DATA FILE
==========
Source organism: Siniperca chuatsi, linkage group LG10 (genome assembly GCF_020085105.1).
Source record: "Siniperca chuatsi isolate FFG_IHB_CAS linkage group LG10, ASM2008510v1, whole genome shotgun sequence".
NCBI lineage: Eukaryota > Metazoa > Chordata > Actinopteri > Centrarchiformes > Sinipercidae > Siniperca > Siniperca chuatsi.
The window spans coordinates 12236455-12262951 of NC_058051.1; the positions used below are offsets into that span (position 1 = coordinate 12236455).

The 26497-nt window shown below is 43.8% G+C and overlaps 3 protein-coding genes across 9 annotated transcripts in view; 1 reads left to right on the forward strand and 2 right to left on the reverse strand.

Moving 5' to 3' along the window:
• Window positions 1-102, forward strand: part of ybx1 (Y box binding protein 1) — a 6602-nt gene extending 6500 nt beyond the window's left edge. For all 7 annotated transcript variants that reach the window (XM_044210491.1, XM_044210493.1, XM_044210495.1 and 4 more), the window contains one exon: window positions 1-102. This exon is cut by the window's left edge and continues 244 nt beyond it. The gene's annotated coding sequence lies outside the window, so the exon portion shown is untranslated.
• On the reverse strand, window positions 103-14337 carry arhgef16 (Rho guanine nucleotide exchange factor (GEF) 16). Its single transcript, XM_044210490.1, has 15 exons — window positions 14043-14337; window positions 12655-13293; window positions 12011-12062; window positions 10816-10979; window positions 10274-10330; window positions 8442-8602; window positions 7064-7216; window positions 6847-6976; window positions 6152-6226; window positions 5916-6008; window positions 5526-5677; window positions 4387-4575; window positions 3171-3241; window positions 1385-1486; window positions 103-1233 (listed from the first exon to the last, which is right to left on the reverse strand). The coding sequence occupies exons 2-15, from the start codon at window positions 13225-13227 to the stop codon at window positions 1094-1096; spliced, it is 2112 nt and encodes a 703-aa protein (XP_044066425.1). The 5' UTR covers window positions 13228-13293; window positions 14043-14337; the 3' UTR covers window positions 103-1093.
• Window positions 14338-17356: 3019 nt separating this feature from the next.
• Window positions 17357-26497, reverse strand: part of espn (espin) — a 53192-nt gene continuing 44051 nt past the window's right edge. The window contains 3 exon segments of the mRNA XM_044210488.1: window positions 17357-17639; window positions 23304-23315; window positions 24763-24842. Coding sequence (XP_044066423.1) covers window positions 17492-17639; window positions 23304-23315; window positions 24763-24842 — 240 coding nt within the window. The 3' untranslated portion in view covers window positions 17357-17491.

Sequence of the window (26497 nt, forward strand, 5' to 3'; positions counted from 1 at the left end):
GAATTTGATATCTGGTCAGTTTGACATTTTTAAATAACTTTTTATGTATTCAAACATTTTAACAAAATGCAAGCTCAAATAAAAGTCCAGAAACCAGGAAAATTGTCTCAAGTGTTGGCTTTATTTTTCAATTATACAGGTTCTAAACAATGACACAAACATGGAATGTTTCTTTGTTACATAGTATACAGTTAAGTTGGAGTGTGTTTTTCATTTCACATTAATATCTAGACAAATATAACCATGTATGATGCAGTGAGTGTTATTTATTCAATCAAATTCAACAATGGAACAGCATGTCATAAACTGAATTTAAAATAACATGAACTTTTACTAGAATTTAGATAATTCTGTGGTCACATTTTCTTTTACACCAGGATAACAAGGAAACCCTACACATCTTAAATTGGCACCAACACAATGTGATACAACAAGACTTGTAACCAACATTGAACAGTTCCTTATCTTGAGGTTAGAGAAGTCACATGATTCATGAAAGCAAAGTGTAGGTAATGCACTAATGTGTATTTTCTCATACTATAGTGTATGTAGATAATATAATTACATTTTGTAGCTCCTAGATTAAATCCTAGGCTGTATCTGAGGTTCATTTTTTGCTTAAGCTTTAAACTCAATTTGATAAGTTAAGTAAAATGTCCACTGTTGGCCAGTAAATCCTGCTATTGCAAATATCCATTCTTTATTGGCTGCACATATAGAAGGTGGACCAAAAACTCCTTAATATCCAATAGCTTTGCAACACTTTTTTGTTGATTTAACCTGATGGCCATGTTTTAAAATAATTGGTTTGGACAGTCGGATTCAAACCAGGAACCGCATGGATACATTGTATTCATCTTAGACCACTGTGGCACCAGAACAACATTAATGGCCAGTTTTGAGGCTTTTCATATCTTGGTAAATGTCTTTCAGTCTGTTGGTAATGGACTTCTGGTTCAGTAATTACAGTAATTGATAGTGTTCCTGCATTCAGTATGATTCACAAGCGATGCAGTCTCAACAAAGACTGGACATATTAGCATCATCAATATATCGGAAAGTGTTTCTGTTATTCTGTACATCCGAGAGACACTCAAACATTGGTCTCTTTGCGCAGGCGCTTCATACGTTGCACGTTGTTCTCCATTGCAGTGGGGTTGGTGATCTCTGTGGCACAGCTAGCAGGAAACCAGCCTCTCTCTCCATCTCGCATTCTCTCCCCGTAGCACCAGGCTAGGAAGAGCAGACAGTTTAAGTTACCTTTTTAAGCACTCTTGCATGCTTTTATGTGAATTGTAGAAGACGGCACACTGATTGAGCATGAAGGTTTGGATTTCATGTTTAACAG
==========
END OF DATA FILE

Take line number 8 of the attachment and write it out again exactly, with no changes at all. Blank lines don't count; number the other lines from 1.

• On the reverse strand, window positions 103-14337 carry arhgef16 (Rho guanine nucleotide exchange factor (GEF) 16). Its single transcript, XM_044210490.1, has 15 exons — window positions 14043-14337; window positions 12655-13293; window positions 12011-12062; window positions 10816-10979; window positions 10274-10330; window positions 8442-8602; window positions 7064-7216; window positions 6847-6976; window positions 6152-6226; window positions 5916-6008; window positions 5526-5677; window positions 4387-4575; window positions 3171-3241; window positions 1385-1486; window positions 103-1233 (listed from the first exon to the last, which is right to left on the reverse strand). The coding sequence occupies exons 2-15, from the start codon at window positions 13225-13227 to the stop codon at window positions 1094-1096; spliced, it is 2112 nt and encodes a 703-aa protein (XP_044066425.1). The 5' UTR covers window positions 13228-13293; window positions 14043-14337; the 3' UTR covers window positions 103-1093.